Humans have always had the need to tell. In the dark millennia of prehistory, people used fingers or made incisions on bones. For about 4,000 years, early civilizations developed elaborate numbering systems to record transactions for everything from business to astronomy cycles. The hand tools calculation appeared millennia later.
Today the prodigious complexity of calculations, as well as the whole set of activities with no apparent relationship to numbers, is made by sophisticated "electronic brains" called computers. Experts are rushing to point out that a computer is a brain, is just another tool, another machine designed to reduce work or extend our dominion over the world.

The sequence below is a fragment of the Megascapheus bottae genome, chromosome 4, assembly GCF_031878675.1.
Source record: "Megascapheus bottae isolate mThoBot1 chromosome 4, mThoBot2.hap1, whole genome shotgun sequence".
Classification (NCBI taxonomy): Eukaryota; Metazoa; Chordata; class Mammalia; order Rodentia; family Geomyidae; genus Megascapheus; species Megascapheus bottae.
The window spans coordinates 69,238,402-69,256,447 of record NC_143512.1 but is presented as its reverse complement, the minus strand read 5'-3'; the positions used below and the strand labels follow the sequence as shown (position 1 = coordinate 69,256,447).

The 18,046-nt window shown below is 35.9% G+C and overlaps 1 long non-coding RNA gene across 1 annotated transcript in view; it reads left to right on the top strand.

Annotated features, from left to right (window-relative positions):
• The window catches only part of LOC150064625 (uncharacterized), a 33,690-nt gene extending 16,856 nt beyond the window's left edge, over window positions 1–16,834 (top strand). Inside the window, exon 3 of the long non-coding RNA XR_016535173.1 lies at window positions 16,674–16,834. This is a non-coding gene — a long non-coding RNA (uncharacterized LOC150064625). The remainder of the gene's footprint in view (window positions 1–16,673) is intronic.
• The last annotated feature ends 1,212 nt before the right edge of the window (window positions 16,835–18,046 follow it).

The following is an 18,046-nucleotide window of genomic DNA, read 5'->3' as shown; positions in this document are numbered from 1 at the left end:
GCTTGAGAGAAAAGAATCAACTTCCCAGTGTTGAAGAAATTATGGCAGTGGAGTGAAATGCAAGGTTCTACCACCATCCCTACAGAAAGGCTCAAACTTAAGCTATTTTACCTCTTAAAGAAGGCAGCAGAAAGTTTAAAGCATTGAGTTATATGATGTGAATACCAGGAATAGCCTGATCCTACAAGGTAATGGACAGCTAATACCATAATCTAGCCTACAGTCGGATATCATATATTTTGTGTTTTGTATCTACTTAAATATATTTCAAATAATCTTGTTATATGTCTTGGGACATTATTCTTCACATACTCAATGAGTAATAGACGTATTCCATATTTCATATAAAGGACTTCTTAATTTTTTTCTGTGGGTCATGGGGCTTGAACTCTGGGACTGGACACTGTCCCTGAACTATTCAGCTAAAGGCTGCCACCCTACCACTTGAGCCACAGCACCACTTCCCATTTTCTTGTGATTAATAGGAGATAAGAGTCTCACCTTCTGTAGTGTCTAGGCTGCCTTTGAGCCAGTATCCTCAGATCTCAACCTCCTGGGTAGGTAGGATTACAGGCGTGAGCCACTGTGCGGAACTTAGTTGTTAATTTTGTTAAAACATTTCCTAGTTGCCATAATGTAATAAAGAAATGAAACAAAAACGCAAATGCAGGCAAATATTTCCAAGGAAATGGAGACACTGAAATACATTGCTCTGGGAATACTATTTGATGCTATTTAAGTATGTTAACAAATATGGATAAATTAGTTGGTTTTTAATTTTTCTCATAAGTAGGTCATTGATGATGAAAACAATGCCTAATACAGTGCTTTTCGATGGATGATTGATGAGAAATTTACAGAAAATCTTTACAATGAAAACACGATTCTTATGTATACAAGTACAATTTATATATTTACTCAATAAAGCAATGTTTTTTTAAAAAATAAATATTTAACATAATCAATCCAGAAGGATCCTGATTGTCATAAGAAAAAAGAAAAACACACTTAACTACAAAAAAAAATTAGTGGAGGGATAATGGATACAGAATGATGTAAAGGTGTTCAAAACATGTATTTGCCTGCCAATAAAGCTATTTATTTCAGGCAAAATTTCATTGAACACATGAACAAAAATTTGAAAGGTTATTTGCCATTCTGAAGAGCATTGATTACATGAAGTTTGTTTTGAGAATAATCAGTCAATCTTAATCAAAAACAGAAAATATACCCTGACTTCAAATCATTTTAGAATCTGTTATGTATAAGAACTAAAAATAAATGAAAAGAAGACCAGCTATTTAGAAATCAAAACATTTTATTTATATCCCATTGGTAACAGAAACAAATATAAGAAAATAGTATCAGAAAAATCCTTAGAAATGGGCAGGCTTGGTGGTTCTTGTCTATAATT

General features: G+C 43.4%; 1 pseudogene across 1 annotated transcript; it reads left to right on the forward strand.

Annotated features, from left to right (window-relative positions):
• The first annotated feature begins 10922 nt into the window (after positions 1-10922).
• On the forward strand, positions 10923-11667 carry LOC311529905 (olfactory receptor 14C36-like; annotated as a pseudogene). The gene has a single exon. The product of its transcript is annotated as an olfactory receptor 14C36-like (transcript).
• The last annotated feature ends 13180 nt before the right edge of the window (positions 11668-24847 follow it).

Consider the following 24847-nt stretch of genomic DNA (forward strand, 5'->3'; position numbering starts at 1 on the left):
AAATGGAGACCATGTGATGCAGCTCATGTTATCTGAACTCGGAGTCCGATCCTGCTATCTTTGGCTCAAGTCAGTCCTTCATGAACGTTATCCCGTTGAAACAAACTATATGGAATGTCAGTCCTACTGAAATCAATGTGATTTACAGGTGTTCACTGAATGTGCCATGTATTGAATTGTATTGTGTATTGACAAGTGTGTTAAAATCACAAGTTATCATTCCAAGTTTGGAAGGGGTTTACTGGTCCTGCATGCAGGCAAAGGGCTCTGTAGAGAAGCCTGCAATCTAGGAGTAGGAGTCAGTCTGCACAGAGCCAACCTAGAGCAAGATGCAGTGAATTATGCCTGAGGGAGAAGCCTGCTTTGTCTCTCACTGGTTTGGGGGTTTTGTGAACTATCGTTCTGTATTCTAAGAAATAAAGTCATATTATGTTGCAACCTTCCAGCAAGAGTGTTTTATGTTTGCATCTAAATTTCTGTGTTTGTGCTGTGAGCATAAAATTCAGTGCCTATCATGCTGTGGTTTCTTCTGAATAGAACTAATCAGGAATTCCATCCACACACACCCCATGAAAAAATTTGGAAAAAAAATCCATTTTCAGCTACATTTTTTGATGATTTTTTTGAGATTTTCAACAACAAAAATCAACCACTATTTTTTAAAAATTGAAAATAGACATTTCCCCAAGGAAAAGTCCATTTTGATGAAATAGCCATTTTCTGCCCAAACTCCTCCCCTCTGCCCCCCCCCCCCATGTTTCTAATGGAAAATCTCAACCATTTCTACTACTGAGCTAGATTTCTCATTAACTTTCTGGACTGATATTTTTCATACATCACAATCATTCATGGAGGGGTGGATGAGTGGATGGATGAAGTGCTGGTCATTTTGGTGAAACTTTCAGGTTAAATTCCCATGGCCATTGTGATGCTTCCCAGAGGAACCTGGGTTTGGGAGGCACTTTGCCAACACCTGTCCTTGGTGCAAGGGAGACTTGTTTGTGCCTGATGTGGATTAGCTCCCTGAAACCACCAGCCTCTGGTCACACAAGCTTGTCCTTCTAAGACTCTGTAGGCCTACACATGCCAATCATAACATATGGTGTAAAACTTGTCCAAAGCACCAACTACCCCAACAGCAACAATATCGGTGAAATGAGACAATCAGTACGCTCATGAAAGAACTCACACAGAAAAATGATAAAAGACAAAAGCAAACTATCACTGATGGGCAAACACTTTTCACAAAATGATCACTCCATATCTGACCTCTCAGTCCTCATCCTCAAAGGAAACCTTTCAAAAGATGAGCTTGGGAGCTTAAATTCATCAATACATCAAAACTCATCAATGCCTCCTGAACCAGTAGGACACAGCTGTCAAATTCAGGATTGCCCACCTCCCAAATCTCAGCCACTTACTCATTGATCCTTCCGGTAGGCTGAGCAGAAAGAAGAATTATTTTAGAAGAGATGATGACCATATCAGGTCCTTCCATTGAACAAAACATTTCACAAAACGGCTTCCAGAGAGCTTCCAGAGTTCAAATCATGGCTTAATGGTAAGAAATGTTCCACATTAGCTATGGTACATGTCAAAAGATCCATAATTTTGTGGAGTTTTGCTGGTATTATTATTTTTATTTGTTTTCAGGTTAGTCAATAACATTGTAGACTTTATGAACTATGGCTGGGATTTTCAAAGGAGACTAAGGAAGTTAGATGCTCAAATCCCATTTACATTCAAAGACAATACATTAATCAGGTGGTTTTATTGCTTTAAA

In this book you will learn more about the science of computing through subtle explanations and summarized chapters. Once you learn about the importance and necessity of the study of history in general and, more specifically, the history of science and technology, it is easy to see that the study of the history of computing is an impressive relief in the vast landscape of scientific knowledge. Just remember that the impact of this technology on our society is immense and our increasing dependence on it.